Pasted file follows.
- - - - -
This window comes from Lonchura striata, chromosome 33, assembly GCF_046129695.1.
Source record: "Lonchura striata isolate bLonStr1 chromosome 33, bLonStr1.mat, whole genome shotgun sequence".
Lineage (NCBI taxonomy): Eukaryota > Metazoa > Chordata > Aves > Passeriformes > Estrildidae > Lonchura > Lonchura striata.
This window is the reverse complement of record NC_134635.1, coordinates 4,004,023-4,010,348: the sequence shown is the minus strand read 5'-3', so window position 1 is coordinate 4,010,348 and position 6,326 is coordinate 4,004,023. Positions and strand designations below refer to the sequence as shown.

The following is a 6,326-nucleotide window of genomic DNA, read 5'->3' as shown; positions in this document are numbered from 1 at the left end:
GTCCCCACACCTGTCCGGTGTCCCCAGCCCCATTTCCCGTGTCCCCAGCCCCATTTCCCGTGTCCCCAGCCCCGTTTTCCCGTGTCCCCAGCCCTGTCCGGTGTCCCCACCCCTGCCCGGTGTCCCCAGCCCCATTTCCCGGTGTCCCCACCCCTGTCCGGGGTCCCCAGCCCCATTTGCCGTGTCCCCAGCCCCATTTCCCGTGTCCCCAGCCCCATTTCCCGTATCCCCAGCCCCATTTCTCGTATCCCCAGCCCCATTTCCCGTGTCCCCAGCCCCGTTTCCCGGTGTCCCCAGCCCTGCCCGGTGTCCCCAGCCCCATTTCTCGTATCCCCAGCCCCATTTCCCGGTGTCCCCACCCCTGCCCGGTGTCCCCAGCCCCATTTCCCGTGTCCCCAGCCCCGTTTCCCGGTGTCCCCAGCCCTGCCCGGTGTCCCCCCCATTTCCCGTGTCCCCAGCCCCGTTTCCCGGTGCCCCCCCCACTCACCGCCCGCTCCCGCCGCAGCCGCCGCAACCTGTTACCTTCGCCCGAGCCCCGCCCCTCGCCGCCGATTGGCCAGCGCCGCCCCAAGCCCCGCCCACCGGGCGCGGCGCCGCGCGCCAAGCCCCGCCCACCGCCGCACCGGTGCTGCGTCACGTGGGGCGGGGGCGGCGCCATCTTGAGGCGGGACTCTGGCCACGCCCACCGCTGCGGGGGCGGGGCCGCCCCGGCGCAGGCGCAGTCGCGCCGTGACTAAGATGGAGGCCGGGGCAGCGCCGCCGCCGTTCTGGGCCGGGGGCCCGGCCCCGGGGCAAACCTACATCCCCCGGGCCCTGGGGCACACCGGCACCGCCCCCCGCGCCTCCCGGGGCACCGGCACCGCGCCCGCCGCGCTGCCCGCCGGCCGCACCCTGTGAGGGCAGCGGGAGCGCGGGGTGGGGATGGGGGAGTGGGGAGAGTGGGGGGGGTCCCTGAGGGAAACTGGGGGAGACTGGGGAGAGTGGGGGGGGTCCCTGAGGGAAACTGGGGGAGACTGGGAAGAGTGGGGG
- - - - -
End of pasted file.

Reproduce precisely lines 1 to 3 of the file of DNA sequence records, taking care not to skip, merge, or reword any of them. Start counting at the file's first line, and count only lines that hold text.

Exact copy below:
This window comes from Lonchura striata, chromosome 33, assembly GCF_046129695.1.
Source record: "Lonchura striata isolate bLonStr1 chromosome 33, bLonStr1.mat, whole genome shotgun sequence".
Lineage (NCBI taxonomy): Eukaryota > Metazoa > Chordata > Aves > Passeriformes > Estrildidae > Lonchura > Lonchura striata.